The United Federation of Churches LLC, doing business as The Satanic Temple, filed a lawsuit against a group of former Temple members who it claimed erased the contents of the Temple’s social media accounts and replaced it with content that was critical of the organization.
In 2014, the Washington Chapter created a business page on Facebook to disseminate information about The Satanic Temple. The page currently has over 17,000 followers. Another Facebook page associated with the Temple and named TST WA allies, has about 500 followers.
The Temple alleged that in March 2020, former church members David Johnson and Mickey Meeham hacked into the Facebook pages and exceeded their authorization by removing all Temple-approved administrators from the account except the other defendants named in the suit.
Meeham was accused of changing the name of the TST WA allies page to “Evergreen Memes for Queer Satanic Friends” and uploading a post stating that the page was “no longer affiliated with The Satanic Temple.”
Suggestions that the Washington Chapter had supported “ableism, misogyny, and racism,” transphobia, and police brutality were allegedly added to the page by Meeham.
The Temple claimed that days after Meeham’s alleged actions, Johnson logged into the chapter’s primary Facebook page, modified the contents, removed Temple-approved administrators, and posted false claims about the church.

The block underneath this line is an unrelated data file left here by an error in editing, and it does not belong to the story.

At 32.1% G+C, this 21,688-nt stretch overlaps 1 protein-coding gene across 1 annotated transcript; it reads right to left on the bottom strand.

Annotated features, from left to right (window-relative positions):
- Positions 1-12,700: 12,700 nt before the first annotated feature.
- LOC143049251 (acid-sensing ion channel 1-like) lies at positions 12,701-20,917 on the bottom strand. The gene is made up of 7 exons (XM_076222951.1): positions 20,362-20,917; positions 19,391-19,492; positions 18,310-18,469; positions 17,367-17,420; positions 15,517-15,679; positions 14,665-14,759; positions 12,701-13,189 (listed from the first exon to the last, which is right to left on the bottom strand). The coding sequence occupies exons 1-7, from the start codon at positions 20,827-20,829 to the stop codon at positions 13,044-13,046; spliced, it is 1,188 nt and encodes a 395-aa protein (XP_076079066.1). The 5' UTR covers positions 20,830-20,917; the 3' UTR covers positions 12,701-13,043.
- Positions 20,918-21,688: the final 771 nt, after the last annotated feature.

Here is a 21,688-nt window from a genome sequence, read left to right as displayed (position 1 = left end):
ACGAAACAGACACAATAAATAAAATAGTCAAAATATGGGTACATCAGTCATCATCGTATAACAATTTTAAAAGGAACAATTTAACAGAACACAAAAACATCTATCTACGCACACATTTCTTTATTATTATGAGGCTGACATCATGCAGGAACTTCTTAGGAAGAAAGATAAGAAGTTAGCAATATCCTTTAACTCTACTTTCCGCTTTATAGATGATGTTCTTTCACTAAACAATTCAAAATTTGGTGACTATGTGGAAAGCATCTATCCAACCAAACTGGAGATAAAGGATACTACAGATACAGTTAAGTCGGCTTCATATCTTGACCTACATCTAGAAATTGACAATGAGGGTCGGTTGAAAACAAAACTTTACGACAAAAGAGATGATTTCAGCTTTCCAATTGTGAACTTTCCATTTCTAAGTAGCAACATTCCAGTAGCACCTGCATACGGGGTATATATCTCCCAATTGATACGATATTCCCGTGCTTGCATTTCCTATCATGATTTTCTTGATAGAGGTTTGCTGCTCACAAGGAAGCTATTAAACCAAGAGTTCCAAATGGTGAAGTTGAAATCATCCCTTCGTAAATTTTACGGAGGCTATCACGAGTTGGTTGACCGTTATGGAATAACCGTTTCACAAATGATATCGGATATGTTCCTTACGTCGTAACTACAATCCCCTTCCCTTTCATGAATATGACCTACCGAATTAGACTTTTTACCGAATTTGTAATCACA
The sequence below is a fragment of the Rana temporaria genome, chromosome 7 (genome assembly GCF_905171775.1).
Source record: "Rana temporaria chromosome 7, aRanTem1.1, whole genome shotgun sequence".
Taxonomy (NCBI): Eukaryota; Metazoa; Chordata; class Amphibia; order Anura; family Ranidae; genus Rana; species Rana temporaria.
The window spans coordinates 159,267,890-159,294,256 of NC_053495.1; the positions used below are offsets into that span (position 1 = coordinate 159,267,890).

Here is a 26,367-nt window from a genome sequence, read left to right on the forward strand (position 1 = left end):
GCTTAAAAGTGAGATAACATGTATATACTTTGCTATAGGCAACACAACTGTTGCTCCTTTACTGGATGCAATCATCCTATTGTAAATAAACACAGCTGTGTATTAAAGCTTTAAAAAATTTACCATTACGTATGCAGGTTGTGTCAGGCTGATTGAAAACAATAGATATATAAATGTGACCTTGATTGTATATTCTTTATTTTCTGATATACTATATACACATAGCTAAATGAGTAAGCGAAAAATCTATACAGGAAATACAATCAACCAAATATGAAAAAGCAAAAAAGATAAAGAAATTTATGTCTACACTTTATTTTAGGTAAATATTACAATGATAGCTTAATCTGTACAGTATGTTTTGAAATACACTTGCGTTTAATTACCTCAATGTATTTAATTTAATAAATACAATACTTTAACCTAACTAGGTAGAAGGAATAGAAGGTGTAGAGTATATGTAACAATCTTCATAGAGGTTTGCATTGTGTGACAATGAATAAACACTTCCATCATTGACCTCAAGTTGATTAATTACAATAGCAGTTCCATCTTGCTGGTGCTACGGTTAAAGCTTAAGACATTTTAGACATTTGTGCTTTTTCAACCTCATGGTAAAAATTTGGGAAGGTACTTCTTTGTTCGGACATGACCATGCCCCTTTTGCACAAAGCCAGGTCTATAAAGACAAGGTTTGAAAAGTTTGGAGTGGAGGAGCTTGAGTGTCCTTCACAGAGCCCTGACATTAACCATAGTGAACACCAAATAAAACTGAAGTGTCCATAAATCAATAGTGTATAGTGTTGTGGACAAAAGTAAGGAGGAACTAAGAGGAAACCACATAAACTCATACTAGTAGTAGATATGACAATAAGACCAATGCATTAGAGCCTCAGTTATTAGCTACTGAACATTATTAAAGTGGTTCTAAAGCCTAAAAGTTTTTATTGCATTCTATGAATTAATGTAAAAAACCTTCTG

Johnson allegedly accused the leadership of the Temple of being “cozy with the alt-right,” and “insufficiently leftist.” He was further accused of changing the Temple’s profile description in their Twitter account and “following a number of extremist groups to create a false impression of affiliation between The Satanic Temple and extremism.”
Defendant Leah Fishbaugh was accused of changing the password, recovery email, and phone number associated with the Temple’s Google accounts.
The Temple has since recovered access to its Twitter and Google accounts but was unable to recover access to the Facebook pages.
Judge Richard A. Jones dismissed the Temple’s lawsuit on February 26, after concluding that “post-domain paths” or “vanity URLs” aren’t considered “domain names” under the Anti-Cybersquatting Consumer Protection Act.